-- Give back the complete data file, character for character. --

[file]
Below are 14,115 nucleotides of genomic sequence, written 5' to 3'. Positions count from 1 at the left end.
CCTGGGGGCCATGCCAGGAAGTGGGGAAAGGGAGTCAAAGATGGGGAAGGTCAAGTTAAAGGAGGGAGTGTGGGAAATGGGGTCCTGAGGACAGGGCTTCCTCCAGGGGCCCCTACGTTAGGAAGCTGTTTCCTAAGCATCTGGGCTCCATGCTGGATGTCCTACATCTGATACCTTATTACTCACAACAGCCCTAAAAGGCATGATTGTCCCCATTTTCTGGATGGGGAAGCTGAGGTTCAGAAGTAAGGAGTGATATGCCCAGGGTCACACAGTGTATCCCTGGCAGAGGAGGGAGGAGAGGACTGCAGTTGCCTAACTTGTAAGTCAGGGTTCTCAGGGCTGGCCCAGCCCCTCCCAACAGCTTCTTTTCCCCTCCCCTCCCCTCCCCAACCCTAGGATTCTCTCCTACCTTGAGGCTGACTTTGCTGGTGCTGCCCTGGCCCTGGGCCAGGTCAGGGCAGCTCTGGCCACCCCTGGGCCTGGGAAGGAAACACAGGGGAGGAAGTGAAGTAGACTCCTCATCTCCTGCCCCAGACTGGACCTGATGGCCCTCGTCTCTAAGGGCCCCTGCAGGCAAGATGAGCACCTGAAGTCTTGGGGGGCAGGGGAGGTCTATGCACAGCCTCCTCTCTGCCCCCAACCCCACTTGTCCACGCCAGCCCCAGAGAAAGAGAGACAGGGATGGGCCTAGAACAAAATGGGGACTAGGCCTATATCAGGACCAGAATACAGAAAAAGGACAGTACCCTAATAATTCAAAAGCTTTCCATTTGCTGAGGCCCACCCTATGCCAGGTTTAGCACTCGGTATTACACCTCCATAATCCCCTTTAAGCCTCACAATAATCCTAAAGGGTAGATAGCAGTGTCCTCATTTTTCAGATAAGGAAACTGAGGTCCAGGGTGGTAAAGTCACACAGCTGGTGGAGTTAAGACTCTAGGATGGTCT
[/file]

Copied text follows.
Below are 14,115 nucleotides of genomic sequence, written 5' to 3'. Positions count from 1 at the left end.
CCTGGGGGCCATGCCAGGAAGTGGGGAAAGGGAGTCAAAGATGGGGAAGGTCAAGTTAAAGGAGGGAGTGTGGGAAATGGGGTCCTGAGGACAGGGCTTCCTCCAGGGGCCCCTACGTTAGGAAGCTGTTTCCTAAGCATCTGGGCTCCATGCTGGATGTCCTACATCTGATACCTTATTACTCACAACAGCCCTAAAAGGCATGATTGTCCCCATTTTCTGGATGGGGAAGCTGAGGTTCAGAAGTAAGGAGTGATATGCCCAGGGTCACACAGTGTATCCCTGGCAGAGGAGGGAGGAGAGGACTGCAGTTGCCTAACTTGTAAGTCAGGGTTCTCAGGGCTGGCCCAGCCCCTCCCAACAGCTTCTTTTCCCCTCCCCTCCCCTCCCCAACCCTAGGATTCTCTCCTACCTTGAGGCTGACTTTGCTGGTGCTGCCCTGGCCCTGGGCCAGGTCAGGGCAGCTCTGGCCACCCCTGGGCCTGGGAAGGAAACACAGGGGAGGAAGTGAAGTAGACTCCTCATCTCCTGCCCCAGACTGGACCTGATGGCCCTCGTCTCTAAGGGCCCCTGCAGGCAAGATGAGCACCTGAAGTCTTGGGGGGCAGGGGAGGTCTATGCACAGCCTCCTCTCTGCCCCCAACCCCACTTGTCCACGCCAGCCCCAGAGAAAGAGAGACAGGGATGGGCCTAGAACAAAATGGGGACTAGGCCTATATCAGGACCAGAATACAGAAAAAGGACAGTACCCTAATAATTCAAAAGCTTTCCATTTGCTGAGGCCCACCCTATGCCAGGTTTAGCACTCGGTATTACACCTCCATAATCCCCTTTAAGCCTCACAATAATCCTAAAGGGTAGATAGCAGTGTCCTCATTTTTCAGATAAGGAAACTGAGGTCCAGGGTGGTAAAGTCACACAGCTGGTGGAGTTAAGACTCTAGGATGGTCT